“i saw a sight that would never leave my heart”, or tales of an island

If I were a place, I would be the ocean in the end of the afternoon, the sky turning pink and orange, the smell of charcoal cooking the evening meal, the waves talking and talking and turning, workers returning home at the end of their tired day, a tropical lassitude, and also the day being curious about what the night will bring, the ocean filling the entire page of the sky with its great brilliance, the squid boats heading out on the ocean, remote and melancholy, like little lanters bobbing with their lights high and far away out on the water, the entire world ocean, the entire world ocean, the entire world sky.

The boats are crewed by slaves, and the bungalows are built by slaves who work without cease, and smoke cigarettes while watching the sun set at the end of the day. But still the world feels so big. At night the moon rises pale and holy above the jungle tangled with secrets, and my flashlight uncovers armies of termites marching in the millions over the sides of rocks and up tree trunks, their path like moving ribbons in the darkness. I am scared, and I hear what I think are gunshots at night, but it is only the squid boats, snapping up their nets.

There are crabs that live on the land, in the hills.

The ants devour anything. They are so much more ambitious than city ants. If you have something buried in a wrapper in a daybag, they will find it, and the table with writhe as though its surface alive with tiny red ants.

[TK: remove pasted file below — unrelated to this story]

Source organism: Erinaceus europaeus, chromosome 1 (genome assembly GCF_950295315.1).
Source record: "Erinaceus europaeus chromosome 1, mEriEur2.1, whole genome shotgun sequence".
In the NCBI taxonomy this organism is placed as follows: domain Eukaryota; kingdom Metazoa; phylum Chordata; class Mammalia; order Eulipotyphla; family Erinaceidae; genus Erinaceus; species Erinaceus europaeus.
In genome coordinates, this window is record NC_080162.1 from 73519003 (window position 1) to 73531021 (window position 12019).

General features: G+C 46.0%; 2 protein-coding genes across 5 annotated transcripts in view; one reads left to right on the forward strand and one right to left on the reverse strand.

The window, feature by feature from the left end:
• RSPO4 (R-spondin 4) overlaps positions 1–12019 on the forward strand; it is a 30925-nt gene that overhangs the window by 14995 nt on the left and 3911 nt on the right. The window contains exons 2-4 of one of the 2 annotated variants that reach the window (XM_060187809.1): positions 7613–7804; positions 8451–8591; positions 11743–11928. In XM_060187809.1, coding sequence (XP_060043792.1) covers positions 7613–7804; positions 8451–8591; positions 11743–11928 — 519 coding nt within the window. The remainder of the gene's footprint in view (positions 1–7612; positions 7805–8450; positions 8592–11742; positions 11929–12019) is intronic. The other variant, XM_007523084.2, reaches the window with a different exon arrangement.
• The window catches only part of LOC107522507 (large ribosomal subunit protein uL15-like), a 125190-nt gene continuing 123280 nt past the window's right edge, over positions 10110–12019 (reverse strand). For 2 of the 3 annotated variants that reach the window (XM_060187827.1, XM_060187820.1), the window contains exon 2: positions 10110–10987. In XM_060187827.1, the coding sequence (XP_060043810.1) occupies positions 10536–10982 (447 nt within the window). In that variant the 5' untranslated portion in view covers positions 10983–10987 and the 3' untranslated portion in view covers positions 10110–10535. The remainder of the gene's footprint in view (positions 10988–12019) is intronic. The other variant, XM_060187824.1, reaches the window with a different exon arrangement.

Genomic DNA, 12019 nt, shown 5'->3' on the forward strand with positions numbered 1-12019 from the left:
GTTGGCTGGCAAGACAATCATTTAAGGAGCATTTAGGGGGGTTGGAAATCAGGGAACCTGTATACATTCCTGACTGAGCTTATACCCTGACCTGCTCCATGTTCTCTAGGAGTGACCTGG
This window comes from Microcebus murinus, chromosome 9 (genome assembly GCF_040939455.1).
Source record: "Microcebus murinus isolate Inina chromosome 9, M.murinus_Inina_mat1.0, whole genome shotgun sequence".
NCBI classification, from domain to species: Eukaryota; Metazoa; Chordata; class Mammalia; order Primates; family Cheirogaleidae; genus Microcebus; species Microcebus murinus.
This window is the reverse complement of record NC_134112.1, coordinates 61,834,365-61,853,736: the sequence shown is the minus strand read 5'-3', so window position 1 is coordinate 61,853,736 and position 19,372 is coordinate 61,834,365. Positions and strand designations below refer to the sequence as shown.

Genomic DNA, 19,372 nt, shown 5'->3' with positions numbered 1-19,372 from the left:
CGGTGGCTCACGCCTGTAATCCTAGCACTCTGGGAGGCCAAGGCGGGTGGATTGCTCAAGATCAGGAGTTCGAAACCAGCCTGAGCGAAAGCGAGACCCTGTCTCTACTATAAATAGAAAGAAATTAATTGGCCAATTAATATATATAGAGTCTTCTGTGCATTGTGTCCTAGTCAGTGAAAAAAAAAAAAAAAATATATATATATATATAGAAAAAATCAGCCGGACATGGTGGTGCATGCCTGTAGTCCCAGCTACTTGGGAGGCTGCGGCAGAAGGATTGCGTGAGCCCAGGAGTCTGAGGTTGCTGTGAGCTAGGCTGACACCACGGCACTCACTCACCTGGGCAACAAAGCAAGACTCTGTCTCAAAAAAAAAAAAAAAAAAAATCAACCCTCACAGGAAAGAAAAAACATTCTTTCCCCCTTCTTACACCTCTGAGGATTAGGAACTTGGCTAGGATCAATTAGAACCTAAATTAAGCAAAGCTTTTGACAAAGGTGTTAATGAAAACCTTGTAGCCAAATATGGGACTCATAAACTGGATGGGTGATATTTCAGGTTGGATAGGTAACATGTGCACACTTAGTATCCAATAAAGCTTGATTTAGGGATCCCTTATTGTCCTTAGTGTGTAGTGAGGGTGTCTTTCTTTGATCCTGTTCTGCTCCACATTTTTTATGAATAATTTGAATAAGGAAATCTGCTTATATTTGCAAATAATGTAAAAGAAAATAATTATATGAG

I light yellow candles at night. They are meant for prayer, but they are the only kind I can find at 7-11, and when I am scared to fall asleep alone in the jungle, I light one in my room like a nightlight, tucking myself under the mosquito net. There is almost too much silence.

I march in the jungle for hours, on my way to the town, and on my first day I get lost. I find old bungalows, abandoned resorts, taken over by Burmese migrants. Some are not so lucky as these, by a big rock, I find a camp, checkered sarongs, the camp of people sleeping outside. When the police come to take away these illegal workers, they hide in the jungle, far away.

I find an albino buffalo in the jungle one day. He is in a bad mood.

I would say so much more. The boy who brought me a cold beer on my hamack and kissed me on the cheek and then I ran away. He had bad teeth and was too forward. My muscles pulling the oar of my sea-kayak as I glided across the water. Swimming in water so purely turquoise it cleaned out my heart of anything bad and dark inside, the sun radiant all the way down to my soul.

Islands have a kind of beauty that is smoky and slow and melancholy.

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A blog about culture and technology in South-East Asia.

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